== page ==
Next Line, Please

Leaves of Presence

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By David Lehman

November 1, 2016


 

What a plethora of wonderful couplets materialized in response to this week’s prompt: a seasonally apt couplet, the only requirement of which is that the second line must end with “leaf,” “leaves,” or “leave.”

I have selected eight of the couplets and combined them into one collaborative poem, which begins with my own couplet, reflecting my love of wordplay, of songs (“Love Me or Leave Me” with lyrics by Gus Kahn, as sung by Doris Day, and “Greensleeves”), and of Walt Whitman. The second line inverts his title “Leaves of Grass”:

David Lehman

Leave me or love me or sing or singe my green sleeves.
I celebrate my soul, myself, my grass of leaves.

Elizabeth Solzburg’s couplet follows, bringing us into the season of mists and mellow fruitfulness:

As daylight shrivels, Autumn weaves
earth’s blanket with bright threads of leaves.

Angela Ball dons a Halloween costume:

The Cat Lady, sheathed in fantastic red, was the familiar of phantoms.
Tabbies roiled at her feet; perched in her hair, a lambent leaf.

Wit in the acerb manner of Dorothy Parker is underrated. Note the double meaning of “conceive” in Michael C. Rush’s cunning couplet:

Winter’s cold, and many cunningly will conceive
a plan for warmth. Next fall—maternity leave!

Paul Michelsen also sets a high value on wit in lines that recollect our original parents and the fig leaves they used after they fell:

According to some theologians we are all Adams and Eves
regardless of how we identify, or what’s beneath our leaves.

Daryl Sznyter locates Adam and Eve in the bedroom. Her use of the verb “rake” is noteworthy:

your fitted bed sheets crunch under my hips as you
rake my body like children outside weeping leaves

Jane Keats introduces a strong note of pathos:

Even if you should leave,
would I remain steadfast, and believe?

Finally, our poem ends with the perfect symmetry that Sasha A. Palmer proffers: 

Leaves fall
fall leaves

Here, then, is “Grass of Leaves”:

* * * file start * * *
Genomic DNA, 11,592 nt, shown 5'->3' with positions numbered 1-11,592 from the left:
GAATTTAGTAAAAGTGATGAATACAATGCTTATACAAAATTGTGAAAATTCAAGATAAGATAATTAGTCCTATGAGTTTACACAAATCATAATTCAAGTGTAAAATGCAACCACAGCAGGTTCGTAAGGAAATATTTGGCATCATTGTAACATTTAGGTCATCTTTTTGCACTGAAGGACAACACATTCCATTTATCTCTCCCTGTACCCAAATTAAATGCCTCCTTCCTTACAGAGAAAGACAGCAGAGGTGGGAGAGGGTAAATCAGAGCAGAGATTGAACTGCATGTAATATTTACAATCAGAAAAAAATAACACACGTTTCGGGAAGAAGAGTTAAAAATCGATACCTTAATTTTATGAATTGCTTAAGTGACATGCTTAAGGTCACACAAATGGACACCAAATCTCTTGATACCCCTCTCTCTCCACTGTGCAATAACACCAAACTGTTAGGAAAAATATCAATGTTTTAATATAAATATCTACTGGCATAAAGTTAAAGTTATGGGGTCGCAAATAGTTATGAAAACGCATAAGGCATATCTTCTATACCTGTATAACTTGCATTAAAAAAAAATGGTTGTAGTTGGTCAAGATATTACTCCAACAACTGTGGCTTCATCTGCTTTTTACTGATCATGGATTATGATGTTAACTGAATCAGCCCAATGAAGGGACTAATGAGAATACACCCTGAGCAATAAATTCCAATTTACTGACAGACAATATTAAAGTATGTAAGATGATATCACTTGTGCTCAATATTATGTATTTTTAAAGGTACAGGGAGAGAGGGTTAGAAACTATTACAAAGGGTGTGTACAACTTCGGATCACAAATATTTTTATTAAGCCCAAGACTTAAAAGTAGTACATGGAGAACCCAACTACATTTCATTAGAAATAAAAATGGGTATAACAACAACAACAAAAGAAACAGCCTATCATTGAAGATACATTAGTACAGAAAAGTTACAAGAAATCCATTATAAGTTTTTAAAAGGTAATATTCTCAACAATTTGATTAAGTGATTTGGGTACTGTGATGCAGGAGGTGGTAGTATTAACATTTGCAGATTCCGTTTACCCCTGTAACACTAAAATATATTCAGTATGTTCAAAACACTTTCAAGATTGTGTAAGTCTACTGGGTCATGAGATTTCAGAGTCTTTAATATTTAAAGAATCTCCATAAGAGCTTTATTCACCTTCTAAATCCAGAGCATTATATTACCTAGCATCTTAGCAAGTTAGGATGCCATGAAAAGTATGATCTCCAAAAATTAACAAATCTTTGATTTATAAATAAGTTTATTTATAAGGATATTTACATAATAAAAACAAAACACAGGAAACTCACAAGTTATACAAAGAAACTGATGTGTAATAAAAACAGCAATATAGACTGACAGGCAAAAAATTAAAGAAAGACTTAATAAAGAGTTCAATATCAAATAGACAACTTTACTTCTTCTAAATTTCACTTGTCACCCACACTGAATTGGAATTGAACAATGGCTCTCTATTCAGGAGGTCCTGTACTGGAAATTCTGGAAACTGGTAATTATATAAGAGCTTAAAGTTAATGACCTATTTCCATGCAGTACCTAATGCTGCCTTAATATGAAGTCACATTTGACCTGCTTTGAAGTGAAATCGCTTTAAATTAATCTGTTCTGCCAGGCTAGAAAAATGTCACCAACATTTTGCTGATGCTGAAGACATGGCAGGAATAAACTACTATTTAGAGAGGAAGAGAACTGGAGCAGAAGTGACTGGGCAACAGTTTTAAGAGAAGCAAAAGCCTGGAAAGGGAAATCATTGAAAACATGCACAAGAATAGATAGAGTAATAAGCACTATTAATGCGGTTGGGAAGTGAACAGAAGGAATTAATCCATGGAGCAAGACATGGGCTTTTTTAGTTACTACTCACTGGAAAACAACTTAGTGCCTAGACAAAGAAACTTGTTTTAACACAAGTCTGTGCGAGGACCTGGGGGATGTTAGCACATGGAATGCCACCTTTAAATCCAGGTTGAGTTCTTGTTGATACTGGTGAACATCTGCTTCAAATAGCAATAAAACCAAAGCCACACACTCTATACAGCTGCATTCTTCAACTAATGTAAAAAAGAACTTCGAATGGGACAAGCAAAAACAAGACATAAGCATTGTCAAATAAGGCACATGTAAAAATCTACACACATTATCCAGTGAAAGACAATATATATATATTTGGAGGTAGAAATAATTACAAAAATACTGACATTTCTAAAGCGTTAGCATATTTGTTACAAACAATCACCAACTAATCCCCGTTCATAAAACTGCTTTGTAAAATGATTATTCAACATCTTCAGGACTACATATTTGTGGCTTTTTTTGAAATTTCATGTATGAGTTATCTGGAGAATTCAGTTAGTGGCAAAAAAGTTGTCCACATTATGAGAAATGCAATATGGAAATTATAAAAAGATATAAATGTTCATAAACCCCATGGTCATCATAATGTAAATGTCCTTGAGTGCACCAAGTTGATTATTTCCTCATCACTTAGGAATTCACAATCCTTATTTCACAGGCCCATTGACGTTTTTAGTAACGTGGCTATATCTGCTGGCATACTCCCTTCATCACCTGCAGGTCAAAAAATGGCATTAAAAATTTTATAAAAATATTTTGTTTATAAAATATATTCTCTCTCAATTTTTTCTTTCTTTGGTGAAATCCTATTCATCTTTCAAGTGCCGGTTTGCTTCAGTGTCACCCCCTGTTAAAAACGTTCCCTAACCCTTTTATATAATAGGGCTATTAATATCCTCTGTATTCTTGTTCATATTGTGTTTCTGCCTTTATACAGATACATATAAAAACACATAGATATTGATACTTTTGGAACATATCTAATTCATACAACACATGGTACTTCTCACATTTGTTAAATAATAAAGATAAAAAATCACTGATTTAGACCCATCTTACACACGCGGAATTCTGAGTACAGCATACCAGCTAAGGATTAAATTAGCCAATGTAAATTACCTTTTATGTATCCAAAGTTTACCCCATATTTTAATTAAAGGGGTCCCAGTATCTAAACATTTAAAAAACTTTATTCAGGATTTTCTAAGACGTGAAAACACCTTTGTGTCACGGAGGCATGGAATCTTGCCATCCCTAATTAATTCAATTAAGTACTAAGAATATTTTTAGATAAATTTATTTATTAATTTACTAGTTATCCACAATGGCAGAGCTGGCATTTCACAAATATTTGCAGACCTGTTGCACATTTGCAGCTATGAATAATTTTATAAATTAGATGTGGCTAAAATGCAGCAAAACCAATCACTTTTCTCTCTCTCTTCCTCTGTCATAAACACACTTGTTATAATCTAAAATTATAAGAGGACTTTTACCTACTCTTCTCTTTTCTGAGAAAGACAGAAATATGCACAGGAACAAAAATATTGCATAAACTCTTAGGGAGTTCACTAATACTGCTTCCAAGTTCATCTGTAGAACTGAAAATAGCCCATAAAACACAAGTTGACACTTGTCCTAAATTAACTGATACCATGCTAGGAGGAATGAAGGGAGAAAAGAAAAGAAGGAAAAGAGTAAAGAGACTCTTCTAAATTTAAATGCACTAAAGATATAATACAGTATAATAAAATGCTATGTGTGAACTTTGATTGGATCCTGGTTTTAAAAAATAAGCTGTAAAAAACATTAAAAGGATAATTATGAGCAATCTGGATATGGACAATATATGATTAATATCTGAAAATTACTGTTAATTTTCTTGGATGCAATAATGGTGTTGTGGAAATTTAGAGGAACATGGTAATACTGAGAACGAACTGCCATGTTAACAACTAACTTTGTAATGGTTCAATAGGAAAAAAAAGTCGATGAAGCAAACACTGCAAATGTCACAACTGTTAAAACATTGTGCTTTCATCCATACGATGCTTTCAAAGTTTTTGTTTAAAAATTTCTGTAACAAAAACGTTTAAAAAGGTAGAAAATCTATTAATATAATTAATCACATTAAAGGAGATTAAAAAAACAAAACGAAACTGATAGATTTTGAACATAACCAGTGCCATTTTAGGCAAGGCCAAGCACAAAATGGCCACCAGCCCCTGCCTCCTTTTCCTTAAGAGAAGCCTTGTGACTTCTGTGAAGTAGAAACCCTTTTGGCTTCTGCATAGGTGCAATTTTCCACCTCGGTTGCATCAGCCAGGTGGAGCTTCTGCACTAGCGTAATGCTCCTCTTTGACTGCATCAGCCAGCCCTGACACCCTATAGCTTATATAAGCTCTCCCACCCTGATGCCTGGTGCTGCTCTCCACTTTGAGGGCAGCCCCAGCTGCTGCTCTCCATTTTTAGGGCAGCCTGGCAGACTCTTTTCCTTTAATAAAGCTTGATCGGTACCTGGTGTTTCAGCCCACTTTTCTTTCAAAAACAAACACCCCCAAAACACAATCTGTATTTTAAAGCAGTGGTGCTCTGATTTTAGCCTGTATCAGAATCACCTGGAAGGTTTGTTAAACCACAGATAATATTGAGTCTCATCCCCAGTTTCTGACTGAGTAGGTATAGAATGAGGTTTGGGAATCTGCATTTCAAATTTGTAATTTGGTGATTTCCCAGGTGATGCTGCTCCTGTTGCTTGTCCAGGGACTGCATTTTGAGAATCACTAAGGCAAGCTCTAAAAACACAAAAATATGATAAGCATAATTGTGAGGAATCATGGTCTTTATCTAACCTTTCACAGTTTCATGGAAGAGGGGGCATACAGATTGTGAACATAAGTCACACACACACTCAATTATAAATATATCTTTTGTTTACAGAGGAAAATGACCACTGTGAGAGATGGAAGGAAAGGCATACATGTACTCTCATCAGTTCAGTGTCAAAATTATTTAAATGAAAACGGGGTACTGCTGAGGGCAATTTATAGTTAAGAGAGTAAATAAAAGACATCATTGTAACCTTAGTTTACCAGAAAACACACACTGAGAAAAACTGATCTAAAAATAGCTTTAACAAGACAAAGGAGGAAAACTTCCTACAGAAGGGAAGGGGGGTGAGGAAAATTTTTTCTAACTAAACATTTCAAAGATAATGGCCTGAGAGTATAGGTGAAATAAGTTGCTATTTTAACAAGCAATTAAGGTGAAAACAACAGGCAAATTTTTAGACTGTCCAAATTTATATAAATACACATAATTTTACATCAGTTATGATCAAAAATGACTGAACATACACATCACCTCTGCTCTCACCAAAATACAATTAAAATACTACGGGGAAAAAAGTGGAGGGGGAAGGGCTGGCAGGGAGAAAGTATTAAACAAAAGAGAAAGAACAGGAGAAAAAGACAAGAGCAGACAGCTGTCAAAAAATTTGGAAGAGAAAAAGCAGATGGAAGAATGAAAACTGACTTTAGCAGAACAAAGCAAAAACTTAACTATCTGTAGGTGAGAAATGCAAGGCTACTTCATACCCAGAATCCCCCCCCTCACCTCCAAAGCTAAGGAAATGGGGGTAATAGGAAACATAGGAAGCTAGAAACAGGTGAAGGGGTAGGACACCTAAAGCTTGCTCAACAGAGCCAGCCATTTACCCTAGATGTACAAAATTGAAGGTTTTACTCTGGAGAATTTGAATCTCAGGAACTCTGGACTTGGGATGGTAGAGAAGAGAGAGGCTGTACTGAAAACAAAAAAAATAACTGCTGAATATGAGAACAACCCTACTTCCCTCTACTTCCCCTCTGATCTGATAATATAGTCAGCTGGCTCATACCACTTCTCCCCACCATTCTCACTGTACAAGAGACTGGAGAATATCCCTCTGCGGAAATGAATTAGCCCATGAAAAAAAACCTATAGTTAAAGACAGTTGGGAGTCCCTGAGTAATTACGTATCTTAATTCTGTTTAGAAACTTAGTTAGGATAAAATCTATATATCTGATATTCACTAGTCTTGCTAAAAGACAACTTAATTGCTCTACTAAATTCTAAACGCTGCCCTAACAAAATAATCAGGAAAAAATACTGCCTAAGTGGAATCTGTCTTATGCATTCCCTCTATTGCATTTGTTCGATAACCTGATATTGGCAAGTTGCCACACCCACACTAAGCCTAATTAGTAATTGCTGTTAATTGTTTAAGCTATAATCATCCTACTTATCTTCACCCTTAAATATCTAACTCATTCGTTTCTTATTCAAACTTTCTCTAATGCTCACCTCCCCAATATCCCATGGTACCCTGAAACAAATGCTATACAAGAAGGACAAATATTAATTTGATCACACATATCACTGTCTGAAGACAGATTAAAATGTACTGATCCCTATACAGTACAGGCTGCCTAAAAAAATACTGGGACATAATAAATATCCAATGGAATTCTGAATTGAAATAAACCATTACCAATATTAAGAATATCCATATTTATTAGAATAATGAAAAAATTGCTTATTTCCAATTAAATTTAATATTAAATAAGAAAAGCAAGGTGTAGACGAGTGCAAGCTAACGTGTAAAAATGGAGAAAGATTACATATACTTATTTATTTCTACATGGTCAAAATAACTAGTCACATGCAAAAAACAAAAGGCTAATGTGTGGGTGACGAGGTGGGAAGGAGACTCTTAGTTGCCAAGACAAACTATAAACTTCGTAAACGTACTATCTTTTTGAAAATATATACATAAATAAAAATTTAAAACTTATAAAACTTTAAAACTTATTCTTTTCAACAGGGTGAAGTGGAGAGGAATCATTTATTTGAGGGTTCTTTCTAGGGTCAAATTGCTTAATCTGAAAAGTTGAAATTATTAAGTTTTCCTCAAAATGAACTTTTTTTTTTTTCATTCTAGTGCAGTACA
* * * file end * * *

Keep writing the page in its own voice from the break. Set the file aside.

Leave me or love me or sing or singe my green sleeves.
I celebrate my soul, myself, my grass of leaves.   (DL)

As daylight shrivels, Autumn weaves
earth’s blanket with bright threads of leaves. (Elizabeth Solsburg)

The Cat Lady, sheathed in fantastic red, was the familiar of phantoms.
Tabbies roiled at her feet; perched in her hair, a lambent leaf. (Angela Ball)

Winter’s cold, and many cunningly will conceive
a plan for warmth. Next fall—maternity leave! (Michael C.Rush)

According to some theologians we are all Adams and Eves
regardless of how we identify, or what’s beneath our leaves. (Paul Michelsen)

Your fitted bed sheets crunch under my hips as you
rake my body like children outside weeping leaves. (Daryl Sznyter)

Even if you should leave ,
would I remain steadfast, and believe? (Jane Keats)

Leaves fall
fall leaves.   (Sasha A. Palmer)

Congratulations to the winners—and heartfelt thanks to all for your ingenuity and skill.


For next week, why don’t we take an aphorism by Stanislaus Lec (“I prefer the sign ‘No Entry’ to the one that says ‘No Exit’”) and use it as the epigraph for a brief poem, 10 lines or fewer.

Deadline: Sunday, November 6, midnight in any time zone.


David Lehman is a poet and the general editor of The Best American Poetry series. He teaches at The New School in New York City.

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